Updating the icrp human respiratory tract model
The consequences of the use of these values were investigated by calculating related committed effective doses per unit intake.Average and median estimates were calculated for f for each plutonium compound, that can be used as default values for specific chemical forms instead of the current reference types.
In workers who had been removed from exposure, the rate of urinary excretion of U increased for a few months, peaked, and then declined at a rate consistent with moderately soluble material.For some long-lived radionuclides in relatively insoluble form (type S), this increased retention increases the lung dose per unit intake by 50–100% compared to the HRTM value.As part of an epidemiological study, doses from intake of radionuclides were estimated for workers employed during a 52-year period at the Rocketdyne/Atomics International facility in California.To obtain default parameter values for general use, the model was fitted to data from the three recent studies, and also the experimental data used in development of the HRTM to define particle transport from the AI region for the first year after intake.The result of the analysis is that about 40% of the AI deposit of insoluble particles is sequestered in the interstitium and the remaining fraction is cleared to the ciliated airways with a half-time of about 300 days.This study derives specific values of absorption rates for different chemical forms of plutonium from in vitro and animal (monkeys, dogs, mice, rats) experiments, and from human contamination cases.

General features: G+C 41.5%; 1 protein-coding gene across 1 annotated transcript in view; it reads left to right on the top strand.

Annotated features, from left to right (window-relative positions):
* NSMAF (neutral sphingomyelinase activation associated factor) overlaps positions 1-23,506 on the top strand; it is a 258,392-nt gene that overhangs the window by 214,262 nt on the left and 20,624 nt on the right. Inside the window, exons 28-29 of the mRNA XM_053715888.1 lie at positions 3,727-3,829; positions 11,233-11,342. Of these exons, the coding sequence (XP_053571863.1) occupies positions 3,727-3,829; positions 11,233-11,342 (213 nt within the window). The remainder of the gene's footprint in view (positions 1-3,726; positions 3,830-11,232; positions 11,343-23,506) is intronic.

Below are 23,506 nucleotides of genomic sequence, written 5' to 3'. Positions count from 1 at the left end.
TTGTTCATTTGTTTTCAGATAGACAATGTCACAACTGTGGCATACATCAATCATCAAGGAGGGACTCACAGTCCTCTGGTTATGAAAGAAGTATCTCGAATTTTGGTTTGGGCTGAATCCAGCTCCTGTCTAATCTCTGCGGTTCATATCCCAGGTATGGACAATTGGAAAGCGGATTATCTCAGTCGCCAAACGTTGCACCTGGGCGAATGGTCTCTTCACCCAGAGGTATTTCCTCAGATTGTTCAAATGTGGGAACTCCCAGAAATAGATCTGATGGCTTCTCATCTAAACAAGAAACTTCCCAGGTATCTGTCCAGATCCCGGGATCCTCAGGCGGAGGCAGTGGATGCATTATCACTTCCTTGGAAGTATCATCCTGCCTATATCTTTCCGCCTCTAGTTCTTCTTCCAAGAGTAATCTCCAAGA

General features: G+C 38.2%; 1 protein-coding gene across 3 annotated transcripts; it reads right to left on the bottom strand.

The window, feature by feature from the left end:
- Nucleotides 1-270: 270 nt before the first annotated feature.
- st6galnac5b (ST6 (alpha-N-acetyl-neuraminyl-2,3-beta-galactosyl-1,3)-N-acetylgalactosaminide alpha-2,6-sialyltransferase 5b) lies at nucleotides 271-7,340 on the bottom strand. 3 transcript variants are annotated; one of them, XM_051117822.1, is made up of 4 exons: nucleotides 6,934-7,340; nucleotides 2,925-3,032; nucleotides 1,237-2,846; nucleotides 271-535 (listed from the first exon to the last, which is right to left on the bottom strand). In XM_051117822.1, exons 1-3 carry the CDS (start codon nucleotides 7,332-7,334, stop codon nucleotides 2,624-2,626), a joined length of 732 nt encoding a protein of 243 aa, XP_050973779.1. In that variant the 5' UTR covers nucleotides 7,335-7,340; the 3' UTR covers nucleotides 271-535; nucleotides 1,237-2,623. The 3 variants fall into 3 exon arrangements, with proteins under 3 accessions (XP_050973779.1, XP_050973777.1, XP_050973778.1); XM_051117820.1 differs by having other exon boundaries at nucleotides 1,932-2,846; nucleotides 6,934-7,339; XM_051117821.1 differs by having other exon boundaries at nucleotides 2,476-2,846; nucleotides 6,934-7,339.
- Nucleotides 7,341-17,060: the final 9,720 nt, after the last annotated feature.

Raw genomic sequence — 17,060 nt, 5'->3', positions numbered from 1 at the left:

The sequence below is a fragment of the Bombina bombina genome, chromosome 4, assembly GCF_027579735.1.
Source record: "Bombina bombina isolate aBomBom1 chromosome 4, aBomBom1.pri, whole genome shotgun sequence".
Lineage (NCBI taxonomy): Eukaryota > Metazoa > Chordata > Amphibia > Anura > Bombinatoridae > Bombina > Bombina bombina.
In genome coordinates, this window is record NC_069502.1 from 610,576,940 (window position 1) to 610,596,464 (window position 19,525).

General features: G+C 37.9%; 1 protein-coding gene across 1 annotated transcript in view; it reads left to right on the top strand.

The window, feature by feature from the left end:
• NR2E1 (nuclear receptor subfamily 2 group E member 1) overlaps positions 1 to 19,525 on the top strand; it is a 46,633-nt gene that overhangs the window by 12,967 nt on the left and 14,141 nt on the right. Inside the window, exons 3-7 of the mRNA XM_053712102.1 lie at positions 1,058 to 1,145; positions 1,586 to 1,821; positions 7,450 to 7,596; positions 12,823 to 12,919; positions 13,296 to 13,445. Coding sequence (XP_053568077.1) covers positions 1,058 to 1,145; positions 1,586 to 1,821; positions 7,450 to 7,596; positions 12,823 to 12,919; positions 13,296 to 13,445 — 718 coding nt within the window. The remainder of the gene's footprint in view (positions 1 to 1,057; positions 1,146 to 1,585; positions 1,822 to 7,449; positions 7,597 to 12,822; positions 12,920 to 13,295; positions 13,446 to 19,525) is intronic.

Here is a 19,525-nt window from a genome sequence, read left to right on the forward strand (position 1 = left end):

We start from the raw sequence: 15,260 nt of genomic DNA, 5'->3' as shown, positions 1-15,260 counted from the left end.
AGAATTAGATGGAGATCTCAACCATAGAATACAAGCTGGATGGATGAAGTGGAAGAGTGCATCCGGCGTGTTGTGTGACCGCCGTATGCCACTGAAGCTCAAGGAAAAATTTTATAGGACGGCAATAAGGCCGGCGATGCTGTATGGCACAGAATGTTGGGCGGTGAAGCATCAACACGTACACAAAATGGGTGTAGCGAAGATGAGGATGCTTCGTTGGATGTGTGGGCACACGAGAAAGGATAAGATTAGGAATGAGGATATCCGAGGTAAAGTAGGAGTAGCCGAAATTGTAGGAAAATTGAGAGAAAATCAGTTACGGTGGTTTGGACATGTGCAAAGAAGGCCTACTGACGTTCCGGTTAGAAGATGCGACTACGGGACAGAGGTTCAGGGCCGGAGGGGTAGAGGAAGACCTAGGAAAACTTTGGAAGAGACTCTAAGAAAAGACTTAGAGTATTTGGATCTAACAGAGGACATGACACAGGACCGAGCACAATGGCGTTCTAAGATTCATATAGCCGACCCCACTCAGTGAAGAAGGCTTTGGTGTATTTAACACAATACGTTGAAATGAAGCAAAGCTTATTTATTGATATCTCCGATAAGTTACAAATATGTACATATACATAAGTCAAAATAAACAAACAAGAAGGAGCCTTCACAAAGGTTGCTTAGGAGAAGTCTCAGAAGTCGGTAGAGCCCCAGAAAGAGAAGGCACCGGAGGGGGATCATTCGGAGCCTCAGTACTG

Different published experimental data have been reinterpreted here to derive values for the absorption parameters, f, used in the human respiratory tract model currently adopted by the International Commission on Radiological Protection (ICRP).
The model was originally published in 1966, modified slightly in Publication No. Research has also provided sufficient information for a revision of the model.
The task group's approach has been to review, in depth, morphology and physiology of the respiratory tract; deposition of inhaled particles in the respiratory tract; clearance of deposited materials; and the nature and specific sites of damage to the respiratory tract caused by inhaled radioactive substances.
Workers may be exposed to various chemical forms and isotopic compositions of Pu.
In 1984, the International Commission on Radiological Protection (ICRP) appointed a task group of Committee 2 to review and revise, as necessary, the ICRP Dosimetric Model for the Respiratory System. The task group concluded that research during the past 20 y suggested certain deficiencies in the ICRP Dosimetric Model for the Respiratory System.
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